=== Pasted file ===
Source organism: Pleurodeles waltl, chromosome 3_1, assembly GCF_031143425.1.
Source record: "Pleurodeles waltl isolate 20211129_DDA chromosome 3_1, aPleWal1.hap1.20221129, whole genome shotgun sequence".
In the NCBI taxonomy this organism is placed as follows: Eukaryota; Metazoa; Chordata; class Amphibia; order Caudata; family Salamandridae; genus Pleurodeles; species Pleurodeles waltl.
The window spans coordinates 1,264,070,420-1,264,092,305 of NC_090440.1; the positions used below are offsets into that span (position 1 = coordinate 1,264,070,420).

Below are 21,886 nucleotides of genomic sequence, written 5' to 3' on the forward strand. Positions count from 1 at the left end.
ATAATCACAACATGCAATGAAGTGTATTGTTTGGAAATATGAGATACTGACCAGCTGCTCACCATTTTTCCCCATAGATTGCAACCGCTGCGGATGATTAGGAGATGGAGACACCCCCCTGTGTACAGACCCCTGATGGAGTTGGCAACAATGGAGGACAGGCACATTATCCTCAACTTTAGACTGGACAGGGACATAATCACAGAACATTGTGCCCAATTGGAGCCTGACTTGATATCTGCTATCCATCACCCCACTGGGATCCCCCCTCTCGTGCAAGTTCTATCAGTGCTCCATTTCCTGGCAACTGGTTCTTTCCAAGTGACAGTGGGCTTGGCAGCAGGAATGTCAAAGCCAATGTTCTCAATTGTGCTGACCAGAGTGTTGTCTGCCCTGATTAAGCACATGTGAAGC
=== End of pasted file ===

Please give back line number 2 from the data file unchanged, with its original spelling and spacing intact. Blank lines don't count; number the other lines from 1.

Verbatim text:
Source record: "Pleurodeles waltl isolate 20211129_DDA chromosome 3_1, aPleWal1.hap1.20221129, whole genome shotgun sequence".